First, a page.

Left: When looking at the fertilizer prices per tonne

Left: When looking at the fertilizer prices per tonne

Fertilizer prices expected to remain high say analysts

Farmers looking to get a good deal on their fertilizer this season will be waiting for a while, say analysts with Farm Credit Canada (FCC).

Farmers looking to get a good deal on their fertilizer this season will be waiting for a while, say analysts with Farm Credit Canada (FCC).

In the spring, prices are always higher than other times of the year, says J.P. Gervais, chief agricultural economist with FCC, mostly because farmers use it the most during planting season.

In April, 2014, the FCC forecast the rates would drop to $500 per ton in 2015 for urea and phosphate but production has not increased, leading to higher prices. “We keep expecting more production to come online,” insisted Gervais.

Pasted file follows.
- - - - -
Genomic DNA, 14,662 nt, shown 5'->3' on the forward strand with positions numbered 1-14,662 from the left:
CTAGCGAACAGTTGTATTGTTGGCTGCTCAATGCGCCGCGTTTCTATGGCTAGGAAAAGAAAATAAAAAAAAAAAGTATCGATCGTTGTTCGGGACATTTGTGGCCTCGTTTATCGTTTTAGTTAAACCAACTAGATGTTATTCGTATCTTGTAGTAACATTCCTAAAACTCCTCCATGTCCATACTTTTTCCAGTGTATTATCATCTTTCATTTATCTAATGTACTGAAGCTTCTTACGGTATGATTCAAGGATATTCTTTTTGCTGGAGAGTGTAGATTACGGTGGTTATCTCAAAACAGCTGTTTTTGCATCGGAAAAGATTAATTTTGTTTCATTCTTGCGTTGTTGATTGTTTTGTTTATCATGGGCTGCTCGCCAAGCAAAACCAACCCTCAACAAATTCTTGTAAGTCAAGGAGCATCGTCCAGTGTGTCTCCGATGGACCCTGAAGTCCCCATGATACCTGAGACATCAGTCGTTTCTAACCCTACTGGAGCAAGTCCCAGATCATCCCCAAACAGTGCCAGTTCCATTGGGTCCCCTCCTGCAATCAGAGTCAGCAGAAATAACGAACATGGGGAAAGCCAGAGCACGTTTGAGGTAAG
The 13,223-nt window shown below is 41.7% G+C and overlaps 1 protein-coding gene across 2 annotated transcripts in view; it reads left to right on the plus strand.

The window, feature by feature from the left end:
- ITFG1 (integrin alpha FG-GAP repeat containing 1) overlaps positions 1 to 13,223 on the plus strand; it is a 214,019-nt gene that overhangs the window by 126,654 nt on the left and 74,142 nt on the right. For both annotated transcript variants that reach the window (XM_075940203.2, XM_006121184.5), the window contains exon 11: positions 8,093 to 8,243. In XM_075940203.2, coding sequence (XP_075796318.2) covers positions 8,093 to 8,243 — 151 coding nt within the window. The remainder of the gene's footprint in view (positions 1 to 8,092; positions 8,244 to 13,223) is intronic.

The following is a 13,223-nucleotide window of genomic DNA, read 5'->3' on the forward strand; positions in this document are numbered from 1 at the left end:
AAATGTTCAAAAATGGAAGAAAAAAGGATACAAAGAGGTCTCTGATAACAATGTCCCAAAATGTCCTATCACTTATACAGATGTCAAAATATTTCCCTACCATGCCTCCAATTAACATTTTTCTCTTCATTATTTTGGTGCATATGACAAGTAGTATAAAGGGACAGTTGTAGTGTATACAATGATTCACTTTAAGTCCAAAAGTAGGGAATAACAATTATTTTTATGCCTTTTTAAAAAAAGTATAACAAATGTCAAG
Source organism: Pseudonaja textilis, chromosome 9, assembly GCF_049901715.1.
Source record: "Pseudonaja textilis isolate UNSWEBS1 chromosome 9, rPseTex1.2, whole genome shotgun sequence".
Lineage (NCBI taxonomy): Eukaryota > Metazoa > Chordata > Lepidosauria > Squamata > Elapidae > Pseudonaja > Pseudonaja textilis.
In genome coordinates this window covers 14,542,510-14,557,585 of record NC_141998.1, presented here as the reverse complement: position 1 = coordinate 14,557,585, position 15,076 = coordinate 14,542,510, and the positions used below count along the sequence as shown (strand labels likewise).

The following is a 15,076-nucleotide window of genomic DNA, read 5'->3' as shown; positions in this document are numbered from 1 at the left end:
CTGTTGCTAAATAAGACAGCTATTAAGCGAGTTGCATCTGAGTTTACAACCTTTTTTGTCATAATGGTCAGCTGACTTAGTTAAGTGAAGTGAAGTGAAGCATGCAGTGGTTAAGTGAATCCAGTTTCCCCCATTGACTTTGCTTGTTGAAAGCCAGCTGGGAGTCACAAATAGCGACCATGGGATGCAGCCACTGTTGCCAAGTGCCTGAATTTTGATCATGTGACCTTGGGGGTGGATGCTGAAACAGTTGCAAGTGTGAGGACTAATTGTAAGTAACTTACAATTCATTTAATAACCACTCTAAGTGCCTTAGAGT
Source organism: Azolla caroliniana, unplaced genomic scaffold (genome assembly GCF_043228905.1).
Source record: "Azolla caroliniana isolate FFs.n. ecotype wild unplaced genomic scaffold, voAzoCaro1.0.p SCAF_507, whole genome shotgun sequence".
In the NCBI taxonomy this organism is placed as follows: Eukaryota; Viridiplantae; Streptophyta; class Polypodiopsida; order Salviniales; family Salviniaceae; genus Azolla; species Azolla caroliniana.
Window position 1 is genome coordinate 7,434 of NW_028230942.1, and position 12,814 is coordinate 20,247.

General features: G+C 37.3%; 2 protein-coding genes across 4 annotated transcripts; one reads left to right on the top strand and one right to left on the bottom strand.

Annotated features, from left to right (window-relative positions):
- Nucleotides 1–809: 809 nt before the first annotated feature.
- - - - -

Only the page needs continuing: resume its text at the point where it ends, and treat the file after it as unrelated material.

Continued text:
As of March 11, data from Alberta Agriculture and Rural Development shows phosphate peaking at just over $800 per ton in June 2014, and dropping to just over $790 per ton last January. Urea prices peaked at just under $750 per ton in June and dropped to just over $600 per ton last January.

“Overall demand hasn’t slowed down much and we haven’t seen the supplies as projected,” Gervais added.

He expects the market to move sideways for some time. Farmers are trying to manage these expenses by storing as much product as possible and buying in the fall, when the rates are slightly lower. However, with a lower Canadian dollar, a farmer’s purchasing power is going to be limited.

“I think we’ve seen more producers expand the storage capacity on the farm,” said Gervais.

The question Gervais often hears is, “Is this good or bad?” but he suggests the real questions people should be asking are “Why is it (prices) up and why is it down?”

Oil prices are down because of a saturated market but the demand for ag related products are still there, which Gervais feels is good for the industry. If the demand was also down then “you would probably notice weakness in agricultural commodities.”

When looking at the current market, Gervais says analysts at FCC consider urea and phosphate prices to forecast future rates. Despite the desire for more fertilizer, manufacturers have not increased production to meet that demand.